The Verizon IndyCar series is in the midst of a frenetic sprint to an early close of its season at the end of August with eight race weekends over the next 10 weeks. This hectic finish to the IndyCar season began with a pair of ‘double header’ street races last weekend in downtown Houston and continues with three more races on successive weekends at the dissimilar Pocono and Iowa ovals and Toronto’s street circuit. There’s a weekend off at the end of July, then four races in August to round out the season at Mid-Ohio, Milwaukee, Sonoma and the California Speedway.
But at this stage, after 10 of 18 rounds, nobody has stepped forward to show any consistent, race-winning ability or claim to be this year’s IndyCar champion. Four drivers appear to have the best hopes of eking out this year’s title. Will Power leads the championship with two wins to his credit. Penske team-mate Hélio Castroneves has won once so far this year and is second, 39 points behind Power. Third, two points behind Castroneves, is 2012 champion Ryan Hunter-Reay who has won twice and is followed by Simon Pagenaud who’s also won two races. Fourth-placed Pagenaud trails Power by 59 points.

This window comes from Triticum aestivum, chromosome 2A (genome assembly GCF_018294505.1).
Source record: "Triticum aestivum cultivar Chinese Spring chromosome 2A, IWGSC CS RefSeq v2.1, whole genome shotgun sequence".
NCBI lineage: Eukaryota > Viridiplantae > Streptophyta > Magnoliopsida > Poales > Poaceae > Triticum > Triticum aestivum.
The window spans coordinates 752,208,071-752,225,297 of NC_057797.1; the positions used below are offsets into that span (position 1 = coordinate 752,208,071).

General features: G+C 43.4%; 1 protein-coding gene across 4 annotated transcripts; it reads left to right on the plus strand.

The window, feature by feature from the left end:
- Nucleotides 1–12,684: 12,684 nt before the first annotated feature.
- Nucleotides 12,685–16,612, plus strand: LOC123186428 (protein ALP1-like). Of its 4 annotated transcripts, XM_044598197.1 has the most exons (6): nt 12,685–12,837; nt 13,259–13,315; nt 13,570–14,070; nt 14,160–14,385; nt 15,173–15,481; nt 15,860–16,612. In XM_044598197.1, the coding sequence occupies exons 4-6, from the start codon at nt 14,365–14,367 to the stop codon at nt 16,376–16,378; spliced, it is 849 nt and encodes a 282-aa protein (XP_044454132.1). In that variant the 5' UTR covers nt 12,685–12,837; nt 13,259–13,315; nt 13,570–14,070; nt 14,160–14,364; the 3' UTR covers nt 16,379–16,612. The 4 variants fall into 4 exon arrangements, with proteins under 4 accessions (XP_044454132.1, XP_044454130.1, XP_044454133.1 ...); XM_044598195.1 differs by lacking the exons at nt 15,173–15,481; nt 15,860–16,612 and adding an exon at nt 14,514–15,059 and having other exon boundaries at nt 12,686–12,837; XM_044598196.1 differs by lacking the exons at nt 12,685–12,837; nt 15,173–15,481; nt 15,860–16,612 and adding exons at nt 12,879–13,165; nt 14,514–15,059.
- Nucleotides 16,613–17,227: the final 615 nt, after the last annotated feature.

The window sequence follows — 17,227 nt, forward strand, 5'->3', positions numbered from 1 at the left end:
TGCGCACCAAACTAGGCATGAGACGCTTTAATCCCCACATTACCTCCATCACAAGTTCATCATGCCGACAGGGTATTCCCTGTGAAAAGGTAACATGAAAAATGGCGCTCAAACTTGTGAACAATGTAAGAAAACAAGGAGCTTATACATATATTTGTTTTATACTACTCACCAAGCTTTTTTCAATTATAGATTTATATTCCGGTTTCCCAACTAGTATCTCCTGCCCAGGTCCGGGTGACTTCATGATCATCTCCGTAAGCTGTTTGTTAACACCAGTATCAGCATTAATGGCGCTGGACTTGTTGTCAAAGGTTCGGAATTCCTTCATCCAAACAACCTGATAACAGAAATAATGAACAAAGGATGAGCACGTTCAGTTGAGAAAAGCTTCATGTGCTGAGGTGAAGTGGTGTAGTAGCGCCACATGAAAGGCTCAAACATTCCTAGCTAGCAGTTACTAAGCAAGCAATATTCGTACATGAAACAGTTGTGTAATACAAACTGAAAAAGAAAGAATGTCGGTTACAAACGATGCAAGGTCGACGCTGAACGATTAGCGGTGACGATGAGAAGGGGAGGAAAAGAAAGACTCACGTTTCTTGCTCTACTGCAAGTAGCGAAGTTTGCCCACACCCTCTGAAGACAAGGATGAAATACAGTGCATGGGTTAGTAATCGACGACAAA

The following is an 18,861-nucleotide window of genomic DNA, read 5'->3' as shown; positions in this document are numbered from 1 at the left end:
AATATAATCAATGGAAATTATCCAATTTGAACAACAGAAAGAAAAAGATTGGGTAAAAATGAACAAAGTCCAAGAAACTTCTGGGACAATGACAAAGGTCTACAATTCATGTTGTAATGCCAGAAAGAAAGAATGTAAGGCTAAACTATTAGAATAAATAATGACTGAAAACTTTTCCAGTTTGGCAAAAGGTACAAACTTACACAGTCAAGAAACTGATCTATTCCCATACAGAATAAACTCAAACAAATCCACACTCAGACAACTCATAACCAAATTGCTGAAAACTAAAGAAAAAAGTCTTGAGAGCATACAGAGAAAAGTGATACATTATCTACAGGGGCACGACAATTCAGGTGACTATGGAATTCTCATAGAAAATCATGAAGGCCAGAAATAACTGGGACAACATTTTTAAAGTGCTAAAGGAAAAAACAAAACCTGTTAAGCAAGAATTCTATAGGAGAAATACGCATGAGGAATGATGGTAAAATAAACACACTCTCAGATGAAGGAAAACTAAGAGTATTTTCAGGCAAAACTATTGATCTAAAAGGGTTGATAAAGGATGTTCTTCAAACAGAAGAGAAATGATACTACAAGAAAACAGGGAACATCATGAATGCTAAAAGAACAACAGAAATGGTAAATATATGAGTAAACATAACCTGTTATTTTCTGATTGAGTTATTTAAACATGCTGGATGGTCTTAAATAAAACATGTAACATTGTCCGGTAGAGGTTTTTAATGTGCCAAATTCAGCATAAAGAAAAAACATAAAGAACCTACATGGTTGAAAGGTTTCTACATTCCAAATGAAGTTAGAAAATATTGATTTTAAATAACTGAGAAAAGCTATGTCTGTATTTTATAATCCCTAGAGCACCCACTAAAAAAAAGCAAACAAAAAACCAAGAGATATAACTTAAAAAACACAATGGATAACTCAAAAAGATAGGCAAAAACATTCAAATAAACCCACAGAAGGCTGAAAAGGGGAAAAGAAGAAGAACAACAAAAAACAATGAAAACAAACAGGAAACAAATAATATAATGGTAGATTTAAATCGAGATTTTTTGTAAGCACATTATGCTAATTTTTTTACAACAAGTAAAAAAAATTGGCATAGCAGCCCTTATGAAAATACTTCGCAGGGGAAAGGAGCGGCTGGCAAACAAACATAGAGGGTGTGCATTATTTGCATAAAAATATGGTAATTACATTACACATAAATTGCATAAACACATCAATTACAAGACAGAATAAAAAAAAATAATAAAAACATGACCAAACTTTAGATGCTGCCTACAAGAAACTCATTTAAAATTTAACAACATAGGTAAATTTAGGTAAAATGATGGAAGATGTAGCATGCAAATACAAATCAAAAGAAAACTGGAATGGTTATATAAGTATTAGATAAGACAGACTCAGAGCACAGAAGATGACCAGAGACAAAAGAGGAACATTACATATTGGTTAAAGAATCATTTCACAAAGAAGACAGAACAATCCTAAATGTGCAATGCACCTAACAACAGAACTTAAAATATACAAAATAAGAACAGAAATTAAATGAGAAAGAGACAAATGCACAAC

Juan Pablo Montoya runs fifth in points right now without any wins in the first season of his return to Indycar racing with Team Penske while defending champion Scott Dixon is a distant ninth in points, also without any wins. Nor have any other of Chip Ganassi’s four cars been able to win a single race so far this year.
Kanaan and Dixon chase James Hinchcliffe
Last weekend’s pair of street races in Houston were won by Carlos Huertas and Simon Pagenaud. Huertas is a 23-year-old Colombian who’s in his rookie IndyCar season with Dale Coyne’s team. He won races in British F3 and Formula Renault 3.5 before making the move to America and he’s run well this year, keeping his nose clean and recording some useful if not eye-popping results.